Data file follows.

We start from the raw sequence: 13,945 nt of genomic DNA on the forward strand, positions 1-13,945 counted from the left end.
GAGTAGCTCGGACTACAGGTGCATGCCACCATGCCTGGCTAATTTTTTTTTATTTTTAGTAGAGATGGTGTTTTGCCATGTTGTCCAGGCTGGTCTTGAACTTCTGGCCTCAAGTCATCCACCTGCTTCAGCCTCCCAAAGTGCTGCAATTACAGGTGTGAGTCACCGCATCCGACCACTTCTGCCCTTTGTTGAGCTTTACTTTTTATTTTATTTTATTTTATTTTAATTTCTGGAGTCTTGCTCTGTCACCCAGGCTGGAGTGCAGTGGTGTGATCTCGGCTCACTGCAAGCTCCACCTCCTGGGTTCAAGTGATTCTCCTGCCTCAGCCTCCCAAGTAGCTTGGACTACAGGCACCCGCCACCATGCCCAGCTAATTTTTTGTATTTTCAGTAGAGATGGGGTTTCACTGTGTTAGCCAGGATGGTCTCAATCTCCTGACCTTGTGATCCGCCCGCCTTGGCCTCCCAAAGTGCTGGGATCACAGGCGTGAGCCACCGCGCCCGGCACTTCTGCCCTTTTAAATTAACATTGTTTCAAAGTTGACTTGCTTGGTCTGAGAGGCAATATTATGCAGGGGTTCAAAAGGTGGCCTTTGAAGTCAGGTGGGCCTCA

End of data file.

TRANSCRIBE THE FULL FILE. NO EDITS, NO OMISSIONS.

We start from the raw sequence: 13,945 nt of genomic DNA on the forward strand, positions 1-13,945 counted from the left end.
GAGTAGCTCGGACTACAGGTGCATGCCACCATGCCTGGCTAATTTTTTTTTATTTTTAGTAGAGATGGTGTTTTGCCATGTTGTCCAGGCTGGTCTTGAACTTCTGGCCTCAAGTCATCCACCTGCTTCAGCCTCCCAAAGTGCTGCAATTACAGGTGTGAGTCACCGCATCCGACCACTTCTGCCCTTTGTTGAGCTTTACTTTTTATTTTATTTTATTTTATTTTAATTTCTGGAGTCTTGCTCTGTCACCCAGGCTGGAGTGCAGTGGTGTGATCTCGGCTCACTGCAAGCTCCACCTCCTGGGTTCAAGTGATTCTCCTGCCTCAGCCTCCCAAGTAGCTTGGACTACAGGCACCCGCCACCATGCCCAGCTAATTTTTTGTATTTTCAGTAGAGATGGGGTTTCACTGTGTTAGCCAGGATGGTCTCAATCTCCTGACCTTGTGATCCGCCCGCCTTGGCCTCCCAAAGTGCTGGGATCACAGGCGTGAGCCACCGCGCCCGGCACTTCTGCCCTTTTAAATTAACATTGTTTCAAAGTTGACTTGCTTGGTCTGAGAGGCAATATTATGCAGGGGTTCAAAAGGTGGCCTTTGAAGTCAGGTGGGCCTCA